Snapchat users have woken up today to the news that usernames and phone numbers on their accounts have been copied by hackers who have posted that data online. The hack affects 4.6 million users who will find their personal details posted on SnapchatDB. The site’s now offline but a cached version remains viewable.
The hackers have taken responsibility for the attack by telling a tech blog, Tech Crunch: “We used a modified version of gibsonsec's exploit/method.” The whole point of Snapchat is security so this hack must ruffled a few feathers with the site’s developers. Snapchat is a site that allows users to share pictures safe in the knowledge that the receiver can’t save the images as they’re deleted automatically once viewed.
The Find Friends feature allows users to upload their address book details so they can find people using the site. That’s the feature that most users will be upset to lose control of. The Gibson Security report about Snapchat was published on Christmas Day. In it Gibson warned that the site’s vulnerable to hackers as it could easily be used to take the users’ phone numbers. The 25th December report followed a warning Gibson made to Snapchat four months before, a caution that the site ignored as “nothing had been really been improved upon.”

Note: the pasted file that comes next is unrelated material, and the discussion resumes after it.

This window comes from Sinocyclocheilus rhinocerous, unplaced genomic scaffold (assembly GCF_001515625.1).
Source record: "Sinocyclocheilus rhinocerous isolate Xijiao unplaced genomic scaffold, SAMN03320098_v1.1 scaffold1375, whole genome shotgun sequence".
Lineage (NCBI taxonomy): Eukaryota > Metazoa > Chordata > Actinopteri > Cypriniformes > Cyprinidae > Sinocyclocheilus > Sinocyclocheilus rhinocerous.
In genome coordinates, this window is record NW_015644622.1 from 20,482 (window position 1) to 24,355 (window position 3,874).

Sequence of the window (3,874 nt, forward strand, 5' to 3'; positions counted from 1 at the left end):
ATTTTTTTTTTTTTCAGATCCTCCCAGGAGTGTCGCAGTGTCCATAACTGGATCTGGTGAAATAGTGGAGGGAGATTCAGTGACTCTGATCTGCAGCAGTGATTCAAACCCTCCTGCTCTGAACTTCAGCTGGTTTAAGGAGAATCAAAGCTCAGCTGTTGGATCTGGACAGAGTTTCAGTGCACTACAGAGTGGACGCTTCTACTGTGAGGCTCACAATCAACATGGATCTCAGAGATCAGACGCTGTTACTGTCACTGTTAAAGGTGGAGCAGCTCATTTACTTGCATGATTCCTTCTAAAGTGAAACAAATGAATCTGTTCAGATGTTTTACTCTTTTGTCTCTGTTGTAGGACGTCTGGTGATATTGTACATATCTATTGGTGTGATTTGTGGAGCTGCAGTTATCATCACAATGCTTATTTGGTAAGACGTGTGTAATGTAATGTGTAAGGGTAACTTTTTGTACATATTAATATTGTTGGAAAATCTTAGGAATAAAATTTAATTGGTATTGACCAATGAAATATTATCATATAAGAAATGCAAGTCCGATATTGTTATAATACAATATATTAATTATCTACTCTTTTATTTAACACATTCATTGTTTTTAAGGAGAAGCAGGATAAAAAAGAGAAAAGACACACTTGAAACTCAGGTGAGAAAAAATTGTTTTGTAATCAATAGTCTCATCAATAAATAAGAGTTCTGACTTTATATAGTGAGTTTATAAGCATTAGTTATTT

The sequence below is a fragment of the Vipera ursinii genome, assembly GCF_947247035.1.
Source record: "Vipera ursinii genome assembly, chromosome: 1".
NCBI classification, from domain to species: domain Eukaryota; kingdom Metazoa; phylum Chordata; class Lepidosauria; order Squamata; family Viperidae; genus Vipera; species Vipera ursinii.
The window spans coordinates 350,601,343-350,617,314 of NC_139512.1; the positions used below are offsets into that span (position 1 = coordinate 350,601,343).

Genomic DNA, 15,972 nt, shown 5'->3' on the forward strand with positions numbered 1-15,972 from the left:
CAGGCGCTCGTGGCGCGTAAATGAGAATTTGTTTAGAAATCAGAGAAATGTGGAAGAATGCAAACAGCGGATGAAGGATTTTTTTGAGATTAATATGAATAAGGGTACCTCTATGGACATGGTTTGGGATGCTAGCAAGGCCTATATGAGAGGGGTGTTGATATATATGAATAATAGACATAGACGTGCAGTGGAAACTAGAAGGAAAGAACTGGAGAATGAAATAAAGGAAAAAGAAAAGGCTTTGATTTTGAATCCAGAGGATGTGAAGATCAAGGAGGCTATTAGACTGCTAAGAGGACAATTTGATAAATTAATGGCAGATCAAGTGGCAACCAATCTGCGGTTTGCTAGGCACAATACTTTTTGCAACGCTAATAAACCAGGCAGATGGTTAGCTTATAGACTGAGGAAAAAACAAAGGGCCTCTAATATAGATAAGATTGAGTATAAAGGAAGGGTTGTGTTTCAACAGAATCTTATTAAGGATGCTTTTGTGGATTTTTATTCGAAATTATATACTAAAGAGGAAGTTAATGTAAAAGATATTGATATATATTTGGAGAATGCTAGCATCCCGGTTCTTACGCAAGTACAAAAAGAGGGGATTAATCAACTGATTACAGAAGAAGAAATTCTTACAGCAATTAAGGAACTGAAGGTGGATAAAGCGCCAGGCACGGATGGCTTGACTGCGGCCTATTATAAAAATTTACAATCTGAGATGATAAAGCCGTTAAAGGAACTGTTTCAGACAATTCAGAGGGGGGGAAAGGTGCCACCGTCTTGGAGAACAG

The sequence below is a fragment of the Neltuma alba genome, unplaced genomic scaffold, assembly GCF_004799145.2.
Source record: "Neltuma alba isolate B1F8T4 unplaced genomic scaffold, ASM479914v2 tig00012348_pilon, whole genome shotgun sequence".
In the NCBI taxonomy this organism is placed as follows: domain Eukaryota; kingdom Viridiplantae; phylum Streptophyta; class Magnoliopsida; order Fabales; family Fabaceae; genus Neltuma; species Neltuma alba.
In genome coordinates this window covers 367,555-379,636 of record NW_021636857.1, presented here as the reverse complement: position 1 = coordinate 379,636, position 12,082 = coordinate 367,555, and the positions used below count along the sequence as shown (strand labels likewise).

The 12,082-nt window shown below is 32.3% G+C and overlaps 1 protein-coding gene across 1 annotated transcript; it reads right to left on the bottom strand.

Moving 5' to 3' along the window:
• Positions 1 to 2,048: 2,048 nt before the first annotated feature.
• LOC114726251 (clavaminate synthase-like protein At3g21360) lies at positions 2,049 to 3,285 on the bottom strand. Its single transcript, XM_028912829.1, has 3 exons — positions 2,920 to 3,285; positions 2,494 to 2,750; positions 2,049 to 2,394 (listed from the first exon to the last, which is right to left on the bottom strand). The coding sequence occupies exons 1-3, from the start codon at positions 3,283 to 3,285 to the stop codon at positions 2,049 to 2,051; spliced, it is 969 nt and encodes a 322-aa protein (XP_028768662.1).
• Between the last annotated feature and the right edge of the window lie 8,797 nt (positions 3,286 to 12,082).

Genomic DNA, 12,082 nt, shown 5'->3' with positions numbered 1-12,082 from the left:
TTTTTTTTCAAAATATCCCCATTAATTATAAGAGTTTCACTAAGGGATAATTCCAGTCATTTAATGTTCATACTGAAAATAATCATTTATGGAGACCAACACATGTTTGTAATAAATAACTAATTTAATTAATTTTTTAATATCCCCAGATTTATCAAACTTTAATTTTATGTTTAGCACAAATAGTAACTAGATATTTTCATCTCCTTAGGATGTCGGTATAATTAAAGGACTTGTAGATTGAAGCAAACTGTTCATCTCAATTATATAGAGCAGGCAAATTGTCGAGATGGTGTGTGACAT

Snapchat’s official response to the situation said: “Theoretically, if someone were able to upload a huge set of phone numbers, like every number in an area code, or every possible number in the US, they could create a database of the results and match usernames to phone numbers that way,” which seems to be their way of saying that this latest hacking incident is nothing to worry about.